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Originally published in the World Economic Forum Johnny Wood Scientists from Israel and neighboring Arab countries are joining forces to save Red Sea coral reefs from the threat of climate change. The alliance is the brainchild of Moaz Fine, an Israeli professor at Tel Aviv’s Bar-Ilan University, who invited marine experts from the countries that border the Red Sea to collaborate at a new research centre. The team will comprise representatives from Israel, Eritrea, Jordan…

Originally published in the World Economic Forum by Emma Charlton The impact of overfishing is wide-ranging. It’s a cause of degraded ecosystems, according to the WWF, and affects the size of the fish left behind, as well as how they reproduce and the speed at which they mature. When too many fish are removed from one particular spot, the resulting imbalances can kill off other marine life, including sea turtles and corals. There’s also an economic…

Originally published in Forbes, written by Trevor Nace Ambitious dreams have now become a reality as the Ocean Cleanup deploys its $20 million system designed to clean up the 1.8 trillion pieces of trash floating in the Great Pacific Garbage Patch. Check out another Forbes piece on how Ocean Cleanup aims to reuse and recycle the ocean plastic. The floating boom system was deployed on Saturday from San Francisco Bay and will undergo several weeks of testing before being hauled…

Originally Published on the NY Post Well, here’s one way to cut down on personal debt. Humans are gobbling up around 5 grams of microplastics in their weekly diets — or about as much as your ATM card, according to a new study led by researchers at the University of Newcastle, Australia, and commissioned by the World Wildlife Fund for Nature. “For the first time, this study offers precise estimations on the amounts of plastic ingested…

Originally published in the Washington Post Ice is melting in unprecedented ways as summer approaches in the Arctic. In recent days, observations have revealed a record-challenging melt event over the Greenland ice sheet, while the extent of ice over the Arctic Ocean has never been this low in mid-June during the age of weather satellites. Greenland saw temperatures soar up to 40 degrees Fahrenheit above normal Wednesday, while open water exists in places north of…

Originally published on Weather.com Scientists studying climate change expected layers of permafrost in the Canadian Arctic to melt by the year 2090. Instead, it’s happening now. A new study published this week in the journal Geophysical Research Letters revealed that unusually warm summers in the Canadian High Arctic between 2003 and 2016 resulted in permafrost melt up to 240% higher than previous years. Louise Farquharson, a researcher at the Permafrost Laboratory at the University of Alaska Fairbanks…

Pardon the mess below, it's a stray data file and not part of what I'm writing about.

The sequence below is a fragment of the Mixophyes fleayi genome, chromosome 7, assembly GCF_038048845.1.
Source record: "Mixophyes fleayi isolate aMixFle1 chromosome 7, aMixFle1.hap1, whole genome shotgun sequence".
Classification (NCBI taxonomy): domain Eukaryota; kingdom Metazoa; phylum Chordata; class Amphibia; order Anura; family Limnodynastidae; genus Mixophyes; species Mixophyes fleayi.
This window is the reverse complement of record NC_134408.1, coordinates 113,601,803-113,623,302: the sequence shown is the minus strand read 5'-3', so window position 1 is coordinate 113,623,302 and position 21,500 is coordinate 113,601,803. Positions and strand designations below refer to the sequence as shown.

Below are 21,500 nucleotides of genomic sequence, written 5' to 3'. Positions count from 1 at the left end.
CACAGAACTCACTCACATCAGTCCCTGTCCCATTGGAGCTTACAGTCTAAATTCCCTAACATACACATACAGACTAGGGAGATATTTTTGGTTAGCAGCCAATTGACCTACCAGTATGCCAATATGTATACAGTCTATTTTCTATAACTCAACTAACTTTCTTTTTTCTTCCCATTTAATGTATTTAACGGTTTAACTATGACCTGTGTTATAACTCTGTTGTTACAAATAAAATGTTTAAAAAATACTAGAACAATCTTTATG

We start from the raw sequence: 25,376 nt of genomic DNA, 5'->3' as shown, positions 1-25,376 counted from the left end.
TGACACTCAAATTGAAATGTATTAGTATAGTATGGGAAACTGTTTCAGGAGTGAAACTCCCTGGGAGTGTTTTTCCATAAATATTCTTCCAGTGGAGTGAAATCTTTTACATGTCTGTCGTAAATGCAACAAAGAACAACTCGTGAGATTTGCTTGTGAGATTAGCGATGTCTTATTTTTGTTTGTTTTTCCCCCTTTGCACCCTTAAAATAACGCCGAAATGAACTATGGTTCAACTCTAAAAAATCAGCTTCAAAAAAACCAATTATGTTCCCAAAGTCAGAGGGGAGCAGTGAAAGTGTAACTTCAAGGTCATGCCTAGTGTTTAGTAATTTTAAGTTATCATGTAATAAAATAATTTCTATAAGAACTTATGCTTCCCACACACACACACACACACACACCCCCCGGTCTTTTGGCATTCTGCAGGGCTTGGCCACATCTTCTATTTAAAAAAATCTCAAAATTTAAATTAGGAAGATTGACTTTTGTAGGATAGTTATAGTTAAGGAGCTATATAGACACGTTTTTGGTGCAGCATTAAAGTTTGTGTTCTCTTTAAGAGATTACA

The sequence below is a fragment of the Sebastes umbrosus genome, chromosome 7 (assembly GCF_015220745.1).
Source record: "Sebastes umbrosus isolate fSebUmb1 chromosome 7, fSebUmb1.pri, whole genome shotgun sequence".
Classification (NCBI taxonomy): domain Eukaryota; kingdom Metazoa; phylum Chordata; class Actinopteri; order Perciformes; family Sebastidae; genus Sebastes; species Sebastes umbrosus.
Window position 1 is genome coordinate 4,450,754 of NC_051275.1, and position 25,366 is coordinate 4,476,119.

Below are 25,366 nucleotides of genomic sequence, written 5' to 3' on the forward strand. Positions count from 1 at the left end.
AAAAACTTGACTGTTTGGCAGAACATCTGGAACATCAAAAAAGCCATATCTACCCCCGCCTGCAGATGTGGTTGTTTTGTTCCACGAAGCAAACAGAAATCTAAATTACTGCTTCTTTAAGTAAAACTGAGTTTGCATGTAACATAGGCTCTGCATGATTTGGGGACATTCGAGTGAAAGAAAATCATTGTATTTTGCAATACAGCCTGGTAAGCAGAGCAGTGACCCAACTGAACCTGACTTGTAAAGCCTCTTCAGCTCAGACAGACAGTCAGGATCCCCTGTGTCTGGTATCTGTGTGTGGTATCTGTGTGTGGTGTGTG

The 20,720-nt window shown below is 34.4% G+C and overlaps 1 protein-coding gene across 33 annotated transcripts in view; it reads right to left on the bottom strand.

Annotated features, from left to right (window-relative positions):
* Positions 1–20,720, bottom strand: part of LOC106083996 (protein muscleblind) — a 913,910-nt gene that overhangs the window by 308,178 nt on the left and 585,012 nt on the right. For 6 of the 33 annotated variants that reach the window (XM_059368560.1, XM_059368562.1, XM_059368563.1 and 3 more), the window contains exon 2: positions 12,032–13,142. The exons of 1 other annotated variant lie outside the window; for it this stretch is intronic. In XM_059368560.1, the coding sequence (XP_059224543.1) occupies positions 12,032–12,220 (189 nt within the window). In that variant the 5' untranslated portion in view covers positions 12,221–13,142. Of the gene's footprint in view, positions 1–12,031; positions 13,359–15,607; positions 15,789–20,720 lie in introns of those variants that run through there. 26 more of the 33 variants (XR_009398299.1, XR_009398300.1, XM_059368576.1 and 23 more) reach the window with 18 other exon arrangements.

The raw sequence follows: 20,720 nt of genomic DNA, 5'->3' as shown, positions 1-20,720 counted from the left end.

Originally published on UN Global Impact On 17 May, the UN Global Compact Academy hosted a special briefing on how business leaders can get involved in the lead-up to the UN Climate Summit 2019 — and beyond — in order to support ambitious political outcomes towards a just, resilient and zero-carbon future. https://www.youtube.com/watch?v=h08fzTk_vx0&feature=youtu.be Speakers include: UN Secretary General’s Special Envoy, Ambassador Luis Alfonso De AlbaLise Kingo, CEO and Executive Director of the UN Global CompactPaul…

Originally published in National Geographic by Alejandra Barunda CITIES CAN PLAY a major role in the global effort to curb climate change, a new report says—and a major step they can take is helping their inhabitants consume a whole lot less stuff by making changes in the way cities are run. Even the most forward-thinking cities have a long way to go to neutralize their carbon emissions, the report says. That’s partly because for years, cities…

Originally published in the NY Times Opinion, written by Nicholas Kristoff To understand why President Trump’s new sanctions and other flailing to end Central American immigration aren’t working, step into the dark, melancholy hovel of Ana Jorge Jorge. She lives in Guatemala’s western highlands in the hillside village of Canquintic, near the town of Nentón, and she’s a widow because of the American dream. Her husband, Mateo Gómez Tadeo, borrowed thousands of dollars and migrated…

Originally Published in the Carbon Brief Dr Karsten Haustein and Dr Friederike Otto are scientists at the University of Oxford’s Environmental Change Institute; Zeke Hausfather is the US analyst for Carbon Brief; Peter Jacobs is a PhD student at George Mason University. The role of variability due to natural ocean cycles in global warming is a long-standing debate in climate science. The scientific community overwhelmingly agrees that human activities are responsible for the observed increase in temperatures for the last half-century. However, the relative influences of natural…